Transition to retirement strategies

A transition to retirement strategy could help you dial down your working week ahead of full retirement, without necessarily having to lower your income.

What is a transition to retirement strategy?

You may be able to access your super before you retire from the workforce completely using a transition to retirement strategy. It can let you access your super while you are still in the workforce, to achieve a number of goals.

Income swap strategy

One option is an ‘income swap’ strategy. This generally suits pre-retirees hoping to boost their super savings ahead of full time retirement. 

In practice, it involves making additional super contributions via salary sacrifice (where your employer pays part of your pre-tax salary into your super fund rather than receiving the money as cash in hand). The difference in take home cash is made up of with payments from a TTR pension using your super. 

Replacement of income

The second type of strategy focuses on replacement of income. Here, you may choose to wind back your working week and use the funds provided by a transition to retirement pension to enjoy the same level of after-tax income even though you have cut back the number of hours worked.

Good advice is essential

A transition to retirement strategy may sound easy on paper but there are key aspects of a transition to retirement pension that call for some professional financial advice.

Not everyone can access a transition to retirement pension

Transition to retirement pensions are only available when you reach preservation age. That’s the age at which, by law, you can access your super. Australians born on or after 1 July 1964 won’t reach preservation age until age 60. It can still be worth talking to your adviser about a transition to retirement strategy at an earlier stage.

Some advance planning is always worthwhile and this leads to another consideration, not all super funds offer transition to retirement options. One way around this issue is to switch to a different super fund. If you use a self-managed super fund the trust deed will need to allow transition to retirement income streams.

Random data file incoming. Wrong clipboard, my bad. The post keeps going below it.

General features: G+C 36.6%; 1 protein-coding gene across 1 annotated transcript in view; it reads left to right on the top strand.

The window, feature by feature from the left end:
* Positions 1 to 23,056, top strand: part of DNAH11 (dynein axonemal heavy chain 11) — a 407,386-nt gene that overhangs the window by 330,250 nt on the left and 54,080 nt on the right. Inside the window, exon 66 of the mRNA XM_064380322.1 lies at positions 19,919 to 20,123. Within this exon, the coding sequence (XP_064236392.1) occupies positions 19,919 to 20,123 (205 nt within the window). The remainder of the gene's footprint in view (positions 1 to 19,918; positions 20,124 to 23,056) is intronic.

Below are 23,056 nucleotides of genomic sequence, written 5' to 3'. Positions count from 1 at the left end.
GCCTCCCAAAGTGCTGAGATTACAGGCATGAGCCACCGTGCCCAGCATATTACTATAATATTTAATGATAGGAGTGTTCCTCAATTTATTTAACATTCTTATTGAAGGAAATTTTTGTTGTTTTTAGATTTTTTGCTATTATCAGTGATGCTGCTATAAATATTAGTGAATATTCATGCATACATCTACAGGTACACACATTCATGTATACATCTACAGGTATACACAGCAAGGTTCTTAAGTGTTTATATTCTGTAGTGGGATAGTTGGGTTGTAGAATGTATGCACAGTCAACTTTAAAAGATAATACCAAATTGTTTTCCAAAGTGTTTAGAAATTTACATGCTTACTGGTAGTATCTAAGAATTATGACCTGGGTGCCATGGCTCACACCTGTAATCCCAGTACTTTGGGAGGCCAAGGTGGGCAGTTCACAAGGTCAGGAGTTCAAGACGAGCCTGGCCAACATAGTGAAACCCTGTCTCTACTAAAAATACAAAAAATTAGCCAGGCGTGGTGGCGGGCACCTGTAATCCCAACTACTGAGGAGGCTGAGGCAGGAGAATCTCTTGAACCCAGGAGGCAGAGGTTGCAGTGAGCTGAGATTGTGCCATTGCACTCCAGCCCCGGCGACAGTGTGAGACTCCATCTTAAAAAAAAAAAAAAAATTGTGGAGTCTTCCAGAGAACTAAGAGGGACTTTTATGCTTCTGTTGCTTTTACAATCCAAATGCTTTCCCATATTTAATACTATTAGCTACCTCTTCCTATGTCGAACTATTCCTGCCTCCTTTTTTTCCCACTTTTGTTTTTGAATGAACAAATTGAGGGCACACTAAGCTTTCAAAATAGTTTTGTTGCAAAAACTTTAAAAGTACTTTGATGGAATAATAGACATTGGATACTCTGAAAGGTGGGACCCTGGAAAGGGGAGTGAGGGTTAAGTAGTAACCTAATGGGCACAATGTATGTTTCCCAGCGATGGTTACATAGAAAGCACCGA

You could exhaust your super sooner than expected 

Your super may need to last a long time – potentially several decades. So it is important to consider ‘when is the right time to embark on a transition to retirement strategy?’ Tapping into your superannuation via a transition to retirement pension at, say, age 60, could see you outlive your superannuation savings if you live to age 90.

This makes it critical to look at how much can be drawn down via a transition to retirement pension to meet your needs today while still providing sufficient super savings to enjoy a comfortable retirement. There is no single ‘right’ answer here – it’s all about what suits your goals and situation.

To learn more about transition to retirement strategies, contact us to arrange to speak to a BT Adviser
We explain the rules about how much you can contribute into super each year – and when you can start to draw on your super, in line with your age and life stages.
Learn how to determine the amount of super you need to support your preferred retirement lifestyle. It’s about finding the retirement number that’s right for you.
Consolidating your super means transferring multiple balances into a single super account. It makes it easier to keep track of your super savings and could see you save on account keeping fees.

This information is current as at 15/08/2016.

This information has been prepared without taking account of your personal objectives, financial situation or needs. Because of this you should, before acting on this information, consider its appropriateness, having regard to your objectives, financial situation and needs.

This information provides an overview or summary only and it should not be considered a comprehensive statement on any matter or relied upon as such.

Before requesting a rollover, you should consider where your future employer contributions will be paid (if your employer contributions are currently being paid to another fund) and check with your other fund(s) to determine whether there are any exit or withdrawal fees for moving your benefit, or other loss of benefits (e.g. insurance cover), noting that you may not receive the same type or level of benefits after the rollover. You may not be covered for injuries or illnesses that have arisen since you took out previous insurance, and you may lose loyalty benefits.